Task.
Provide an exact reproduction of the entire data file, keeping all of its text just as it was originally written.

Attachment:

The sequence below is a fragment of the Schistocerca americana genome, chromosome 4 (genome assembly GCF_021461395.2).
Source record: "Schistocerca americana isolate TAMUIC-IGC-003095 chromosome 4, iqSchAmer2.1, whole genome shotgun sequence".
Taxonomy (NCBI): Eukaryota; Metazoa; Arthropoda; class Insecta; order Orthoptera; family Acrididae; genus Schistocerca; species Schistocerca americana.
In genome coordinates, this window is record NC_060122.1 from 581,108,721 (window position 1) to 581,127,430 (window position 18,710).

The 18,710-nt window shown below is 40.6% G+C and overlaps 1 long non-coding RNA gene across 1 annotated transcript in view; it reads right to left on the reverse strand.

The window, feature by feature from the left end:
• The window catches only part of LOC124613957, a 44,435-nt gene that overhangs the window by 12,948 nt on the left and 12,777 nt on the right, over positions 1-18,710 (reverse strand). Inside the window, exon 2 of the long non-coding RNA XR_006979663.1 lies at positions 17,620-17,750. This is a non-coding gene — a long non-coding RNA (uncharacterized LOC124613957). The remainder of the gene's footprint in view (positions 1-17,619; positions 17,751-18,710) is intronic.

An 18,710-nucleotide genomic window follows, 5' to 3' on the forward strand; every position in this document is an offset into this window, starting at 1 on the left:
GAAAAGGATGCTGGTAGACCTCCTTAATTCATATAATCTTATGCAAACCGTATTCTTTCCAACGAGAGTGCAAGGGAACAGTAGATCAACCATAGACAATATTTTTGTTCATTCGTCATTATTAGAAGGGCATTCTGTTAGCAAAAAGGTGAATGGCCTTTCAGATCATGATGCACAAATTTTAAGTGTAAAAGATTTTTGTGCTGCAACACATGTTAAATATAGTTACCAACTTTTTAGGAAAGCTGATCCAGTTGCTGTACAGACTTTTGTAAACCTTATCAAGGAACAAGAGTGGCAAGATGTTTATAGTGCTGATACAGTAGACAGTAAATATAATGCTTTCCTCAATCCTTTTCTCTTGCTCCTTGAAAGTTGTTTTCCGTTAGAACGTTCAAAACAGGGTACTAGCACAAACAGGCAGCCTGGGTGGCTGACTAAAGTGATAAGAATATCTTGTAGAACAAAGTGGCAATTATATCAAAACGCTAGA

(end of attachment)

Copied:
The sequence below is a fragment of the Schistocerca americana genome, chromosome 4 (genome assembly GCF_021461395.2).
Source record: "Schistocerca americana isolate TAMUIC-IGC-003095 chromosome 4, iqSchAmer2.1, whole genome shotgun sequence".
Taxonomy (NCBI): Eukaryota; Metazoa; Arthropoda; class Insecta; order Orthoptera; family Acrididae; genus Schistocerca; species Schistocerca americana.
In genome coordinates, this window is record NC_060122.1 from 581,108,721 (window position 1) to 581,127,430 (window position 18,710).

The 18,710-nt window shown below is 40.6% G+C and overlaps 1 long non-coding RNA gene across 1 annotated transcript in view; it reads right to left on the reverse strand.

The window, feature by feature from the left end:
• The window catches only part of LOC124613957, a 44,435-nt gene that overhangs the window by 12,948 nt on the left and 12,777 nt on the right, over positions 1-18,710 (reverse strand). Inside the window, exon 2 of the long non-coding RNA XR_006979663.1 lies at positions 17,620-17,750. This is a non-coding gene — a long non-coding RNA (uncharacterized LOC124613957). The remainder of the gene's footprint in view (positions 1-17,619; positions 17,751-18,710) is intronic.

An 18,710-nucleotide genomic window follows, 5' to 3' on the forward strand; every position in this document is an offset into this window, starting at 1 on the left:
GAAAAGGATGCTGGTAGACCTCCTTAATTCATATAATCTTATGCAAACCGTATTCTTTCCAACGAGAGTGCAAGGGAACAGTAGATCAACCATAGACAATATTTTTGTTCATTCGTCATTATTAGAAGGGCATTCTGTTAGCAAAAAGGTGAATGGCCTTTCAGATCATGATGCACAAATTTTAAGTGTAAAAGATTTTTGTGCTGCAACACATGTTAAATATAGTTACCAACTTTTTAGGAAAGCTGATCCAGTTGCTGTACAGACTTTTGTAAACCTTATCAAGGAACAAGAGTGGCAAGATGTTTATAGTGCTGATACAGTAGACAGTAAATATAATGCTTTCCTCAATCCTTTTCTCTTGCTCCTTGAAAGTTGTTTTCCGTTAGAACGTTCAAAACAGGGTACTAGCACAAACAGGCAGCCTGGGTGGCTGACTAAAGTGATAAGAATATCTTGTAGAACAAAGTGGCAATTATATCAAAACGCTAGA